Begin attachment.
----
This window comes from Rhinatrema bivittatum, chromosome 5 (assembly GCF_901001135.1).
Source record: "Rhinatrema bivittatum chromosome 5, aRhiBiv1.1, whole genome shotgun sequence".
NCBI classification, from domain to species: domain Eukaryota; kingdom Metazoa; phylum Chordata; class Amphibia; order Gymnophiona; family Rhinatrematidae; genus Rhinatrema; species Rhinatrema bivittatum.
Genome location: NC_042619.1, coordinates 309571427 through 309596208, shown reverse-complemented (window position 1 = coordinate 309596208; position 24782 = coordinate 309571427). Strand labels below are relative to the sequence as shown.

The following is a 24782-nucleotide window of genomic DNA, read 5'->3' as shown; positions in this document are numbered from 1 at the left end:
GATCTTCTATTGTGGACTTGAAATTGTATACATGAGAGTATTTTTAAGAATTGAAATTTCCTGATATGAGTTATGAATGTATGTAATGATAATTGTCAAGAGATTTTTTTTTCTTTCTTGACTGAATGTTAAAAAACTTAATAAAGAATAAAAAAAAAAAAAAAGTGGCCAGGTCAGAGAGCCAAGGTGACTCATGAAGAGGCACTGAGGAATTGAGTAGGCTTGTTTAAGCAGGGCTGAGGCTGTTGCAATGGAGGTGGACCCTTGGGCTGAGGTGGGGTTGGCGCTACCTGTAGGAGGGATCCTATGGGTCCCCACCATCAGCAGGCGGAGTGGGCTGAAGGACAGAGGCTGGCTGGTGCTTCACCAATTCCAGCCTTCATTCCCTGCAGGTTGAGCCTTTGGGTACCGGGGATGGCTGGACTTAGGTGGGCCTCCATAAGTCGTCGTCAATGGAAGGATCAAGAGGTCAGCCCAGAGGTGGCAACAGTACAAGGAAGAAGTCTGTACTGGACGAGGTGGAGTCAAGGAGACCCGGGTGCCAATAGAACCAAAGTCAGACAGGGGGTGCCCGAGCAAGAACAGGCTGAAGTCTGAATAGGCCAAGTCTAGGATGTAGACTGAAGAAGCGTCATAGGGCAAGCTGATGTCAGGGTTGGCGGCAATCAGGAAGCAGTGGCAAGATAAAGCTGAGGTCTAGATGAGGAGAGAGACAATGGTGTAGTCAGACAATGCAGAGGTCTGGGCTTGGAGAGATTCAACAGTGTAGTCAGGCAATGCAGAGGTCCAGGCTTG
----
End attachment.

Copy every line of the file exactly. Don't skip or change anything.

This window comes from Rhinatrema bivittatum, chromosome 5 (assembly GCF_901001135.1).
Source record: "Rhinatrema bivittatum chromosome 5, aRhiBiv1.1, whole genome shotgun sequence".
NCBI classification, from domain to species: domain Eukaryota; kingdom Metazoa; phylum Chordata; class Amphibia; order Gymnophiona; family Rhinatrematidae; genus Rhinatrema; species Rhinatrema bivittatum.
Genome location: NC_042619.1, coordinates 309571427 through 309596208, shown reverse-complemented (window position 1 = coordinate 309596208; position 24782 = coordinate 309571427). Strand labels below are relative to the sequence as shown.

The following is a 24782-nucleotide window of genomic DNA, read 5'->3' as shown; positions in this document are numbered from 1 at the left end:
GATCTTCTATTGTGGACTTGAAATTGTATACATGAGAGTATTTTTAAGAATTGAAATTTCCTGATATGAGTTATGAATGTATGTAATGATAATTGTCAAGAGATTTTTTTTTCTTTCTTGACTGAATGTTAAAAAACTTAATAAAGAATAAAAAAAAAAAAAAAGTGGCCAGGTCAGAGAGCCAAGGTGACTCATGAAGAGGCACTGAGGAATTGAGTAGGCTTGTTTAAGCAGGGCTGAGGCTGTTGCAATGGAGGTGGACCCTTGGGCTGAGGTGGGGTTGGCGCTACCTGTAGGAGGGATCCTATGGGTCCCCACCATCAGCAGGCGGAGTGGGCTGAAGGACAGAGGCTGGCTGGTGCTTCACCAATTCCAGCCTTCATTCCCTGCAGGTTGAGCCTTTGGGTACCGGGGATGGCTGGACTTAGGTGGGCCTCCATAAGTCGTCGTCAATGGAAGGATCAAGAGGTCAGCCCAGAGGTGGCAACAGTACAAGGAAGAAGTCTGTACTGGACGAGGTGGAGTCAAGGAGACCCGGGTGCCAATAGAACCAAAGTCAGACAGGGGGTGCCCGAGCAAGAACAGGCTGAAGTCTGAATAGGCCAAGTCTAGGATGTAGACTGAAGAAGCGTCATAGGGCAAGCTGATGTCAGGGTTGGCGGCAATCAGGAAGCAGTGGCAAGATAAAGCTGAGGTCTAGATGAGGAGAGAGACAATGGTGTAGTCAGACAATGCAGAGGTCTGGGCTTGGAGAGATTCAACAGTGTAGTCAGGCAATGCAGAGGTCCAGGCTTG